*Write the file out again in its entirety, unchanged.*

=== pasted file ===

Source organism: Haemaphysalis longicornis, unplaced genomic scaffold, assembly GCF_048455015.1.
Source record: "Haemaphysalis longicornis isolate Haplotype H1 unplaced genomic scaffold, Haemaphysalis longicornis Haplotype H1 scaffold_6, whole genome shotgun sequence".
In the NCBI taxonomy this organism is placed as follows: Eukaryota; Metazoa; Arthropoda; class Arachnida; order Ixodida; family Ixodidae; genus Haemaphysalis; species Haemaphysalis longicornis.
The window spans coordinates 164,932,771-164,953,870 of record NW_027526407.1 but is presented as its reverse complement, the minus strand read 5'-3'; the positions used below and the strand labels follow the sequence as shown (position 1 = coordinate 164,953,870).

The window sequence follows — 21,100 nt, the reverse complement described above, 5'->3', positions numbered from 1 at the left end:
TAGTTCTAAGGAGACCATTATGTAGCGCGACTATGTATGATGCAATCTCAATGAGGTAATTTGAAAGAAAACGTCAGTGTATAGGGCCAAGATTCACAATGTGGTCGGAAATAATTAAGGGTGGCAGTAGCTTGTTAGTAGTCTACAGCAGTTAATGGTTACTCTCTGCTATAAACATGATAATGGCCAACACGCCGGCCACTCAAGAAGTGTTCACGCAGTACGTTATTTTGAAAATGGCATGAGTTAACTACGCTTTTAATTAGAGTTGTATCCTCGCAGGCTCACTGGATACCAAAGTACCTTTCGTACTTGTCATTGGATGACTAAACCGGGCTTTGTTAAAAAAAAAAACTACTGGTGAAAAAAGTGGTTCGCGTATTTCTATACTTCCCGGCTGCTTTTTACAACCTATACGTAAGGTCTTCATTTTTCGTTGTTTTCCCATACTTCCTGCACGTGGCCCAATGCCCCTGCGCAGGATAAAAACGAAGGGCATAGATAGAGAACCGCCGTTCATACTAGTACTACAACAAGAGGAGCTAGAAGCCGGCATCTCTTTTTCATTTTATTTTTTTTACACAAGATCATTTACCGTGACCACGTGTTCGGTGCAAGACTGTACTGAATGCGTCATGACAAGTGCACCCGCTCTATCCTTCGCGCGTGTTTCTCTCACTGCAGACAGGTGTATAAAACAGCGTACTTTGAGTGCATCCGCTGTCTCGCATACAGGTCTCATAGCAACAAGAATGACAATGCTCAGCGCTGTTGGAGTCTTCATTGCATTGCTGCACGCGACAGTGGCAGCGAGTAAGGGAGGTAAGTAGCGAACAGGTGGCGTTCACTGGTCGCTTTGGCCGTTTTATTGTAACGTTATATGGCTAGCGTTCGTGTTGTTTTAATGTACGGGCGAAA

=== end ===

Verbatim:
Source organism: Haemaphysalis longicornis, unplaced genomic scaffold, assembly GCF_048455015.1.
Source record: "Haemaphysalis longicornis isolate Haplotype H1 unplaced genomic scaffold, Haemaphysalis longicornis Haplotype H1 scaffold_6, whole genome shotgun sequence".
In the NCBI taxonomy this organism is placed as follows: Eukaryota; Metazoa; Arthropoda; class Arachnida; order Ixodida; family Ixodidae; genus Haemaphysalis; species Haemaphysalis longicornis.
The window spans coordinates 164,932,771-164,953,870 of record NW_027526407.1 but is presented as its reverse complement, the minus strand read 5'-3'; the positions used below and the strand labels follow the sequence as shown (position 1 = coordinate 164,953,870).

The window sequence follows — 21,100 nt, the reverse complement described above, 5'->3', positions numbered from 1 at the left end:
TAGTTCTAAGGAGACCATTATGTAGCGCGACTATGTATGATGCAATCTCAATGAGGTAATTTGAAAGAAAACGTCAGTGTATAGGGCCAAGATTCACAATGTGGTCGGAAATAATTAAGGGTGGCAGTAGCTTGTTAGTAGTCTACAGCAGTTAATGGTTACTCTCTGCTATAAACATGATAATGGCCAACACGCCGGCCACTCAAGAAGTGTTCACGCAGTACGTTATTTTGAAAATGGCATGAGTTAACTACGCTTTTAATTAGAGTTGTATCCTCGCAGGCTCACTGGATACCAAAGTACCTTTCGTACTTGTCATTGGATGACTAAACCGGGCTTTGTTAAAAAAAAAAACTACTGGTGAAAAAAGTGGTTCGCGTATTTCTATACTTCCCGGCTGCTTTTTACAACCTATACGTAAGGTCTTCATTTTTCGTTGTTTTCCCATACTTCCTGCACGTGGCCCAATGCCCCTGCGCAGGATAAAAACGAAGGGCATAGATAGAGAACCGCCGTTCATACTAGTACTACAACAAGAGGAGCTAGAAGCCGGCATCTCTTTTTCATTTTATTTTTTTTACACAAGATCATTTACCGTGACCACGTGTTCGGTGCAAGACTGTACTGAATGCGTCATGACAAGTGCACCCGCTCTATCCTTCGCGCGTGTTTCTCTCACTGCAGACAGGTGTATAAAACAGCGTACTTTGAGTGCATCCGCTGTCTCGCATACAGGTCTCATAGCAACAAGAATGACAATGCTCAGCGCTGTTGGAGTCTTCATTGCATTGCTGCACGCGACAGTGGCAGCGAGTAAGGGAGGTAAGTAGCGAACAGGTGGCGTTCACTGGTCGCTTTGGCCGTTTTATTGTAACGTTATATGGCTAGCGTTCGTGTTGTTTTAATGTACGGGCGAAA